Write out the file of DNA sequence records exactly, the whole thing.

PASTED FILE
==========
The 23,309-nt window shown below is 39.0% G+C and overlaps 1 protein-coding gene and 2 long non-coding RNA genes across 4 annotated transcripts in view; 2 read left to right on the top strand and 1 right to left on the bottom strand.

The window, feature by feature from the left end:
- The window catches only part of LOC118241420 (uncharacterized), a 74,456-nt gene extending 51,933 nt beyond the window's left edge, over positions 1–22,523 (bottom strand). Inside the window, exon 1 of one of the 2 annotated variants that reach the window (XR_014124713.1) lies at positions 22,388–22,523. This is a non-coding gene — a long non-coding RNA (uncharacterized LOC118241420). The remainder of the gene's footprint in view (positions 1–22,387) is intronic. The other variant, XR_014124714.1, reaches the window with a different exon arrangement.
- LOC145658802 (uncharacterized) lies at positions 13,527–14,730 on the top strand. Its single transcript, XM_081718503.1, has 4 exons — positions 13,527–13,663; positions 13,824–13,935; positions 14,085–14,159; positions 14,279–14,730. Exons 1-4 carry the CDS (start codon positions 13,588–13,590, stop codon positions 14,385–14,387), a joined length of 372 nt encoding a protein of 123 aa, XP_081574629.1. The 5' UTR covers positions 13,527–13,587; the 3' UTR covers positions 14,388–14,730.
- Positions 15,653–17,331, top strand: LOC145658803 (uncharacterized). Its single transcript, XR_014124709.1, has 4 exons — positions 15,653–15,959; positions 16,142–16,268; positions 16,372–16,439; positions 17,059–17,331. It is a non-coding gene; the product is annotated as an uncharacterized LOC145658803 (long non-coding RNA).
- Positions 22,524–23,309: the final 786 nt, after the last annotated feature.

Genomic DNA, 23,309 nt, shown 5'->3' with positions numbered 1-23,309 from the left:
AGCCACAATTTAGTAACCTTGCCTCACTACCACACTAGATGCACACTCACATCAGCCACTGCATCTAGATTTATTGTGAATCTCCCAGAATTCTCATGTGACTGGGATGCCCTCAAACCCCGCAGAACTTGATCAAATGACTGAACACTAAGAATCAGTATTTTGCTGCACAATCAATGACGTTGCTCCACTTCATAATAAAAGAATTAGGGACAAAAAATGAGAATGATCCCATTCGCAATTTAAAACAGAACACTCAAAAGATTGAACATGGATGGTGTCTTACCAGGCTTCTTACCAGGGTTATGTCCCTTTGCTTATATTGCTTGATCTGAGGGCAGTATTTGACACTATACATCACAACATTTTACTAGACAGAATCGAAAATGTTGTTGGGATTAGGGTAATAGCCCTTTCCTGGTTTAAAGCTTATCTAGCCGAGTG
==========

The 23,309-nt window shown below is 39.0% G+C and overlaps 1 protein-coding gene and 2 long non-coding RNA genes across 4 annotated transcripts in view; 2 read left to right on the top strand and 1 right to left on the bottom strand.

The window, feature by feature from the left end:
- The window catches only part of LOC118241420 (uncharacterized), a 74,456-nt gene extending 51,933 nt beyond the window's left edge, over positions 1–22,523 (bottom strand). Inside the window, exon 1 of one of the 2 annotated variants that reach the window (XR_014124713.1) lies at positions 22,388–22,523. This is a non-coding gene — a long non-coding RNA (uncharacterized LOC118241420). The remainder of the gene's footprint in view (positions 1–22,387) is intronic. The other variant, XR_014124714.1, reaches the window with a different exon arrangement.
- LOC145658802 (uncharacterized) lies at positions 13,527–14,730 on the top strand. Its single transcript, XM_081718503.1, has 4 exons — positions 13,527–13,663; positions 13,824–13,935; positions 14,085–14,159; positions 14,279–14,730. Exons 1-4 carry the CDS (start codon positions 13,588–13,590, stop codon positions 14,385–14,387), a joined length of 372 nt encoding a protein of 123 aa, XP_081574629.1. The 5' UTR covers positions 13,527–13,587; the 3' UTR covers positions 14,388–14,730.
- Positions 15,653–17,331, top strand: LOC145658803 (uncharacterized). Its single transcript, XR_014124709.1, has 4 exons — positions 15,653–15,959; positions 16,142–16,268; positions 16,372–16,439; positions 17,059–17,331. It is a non-coding gene; the product is annotated as an uncharacterized LOC145658803 (long non-coding RNA).
- Positions 22,524–23,309: the final 786 nt, after the last annotated feature.

Genomic DNA, 23,309 nt, shown 5'->3' with positions numbered 1-23,309 from the left:
AGCCACAATTTAGTAACCTTGCCTCACTACCACACTAGATGCACACTCACATCAGCCACTGCATCTAGATTTATTGTGAATCTCCCAGAATTCTCATGTGACTGGGATGCCCTCAAACCCCGCAGAACTTGATCAAATGACTGAACACTAAGAATCAGTATTTTGCTGCACAATCAATGACGTTGCTCCACTTCATAATAAAAGAATTAGGGACAAAAAATGAGAATGATCCCATTCGCAATTTAAAACAGAACACTCAAAAGATTGAACATGGATGGTGTCTTACCAGGCTTCTTACCAGGGTTATGTCCCTTTGCTTATATTGCTTGATCTGAGGGCAGTATTTGACACTATACATCACAACATTTTACTAGACAGAATCGAAAATGTTGTTGGGATTAGGGTAATAGCCCTTTCCTGGTTTAAAGCTTATCTAGCCGAGTG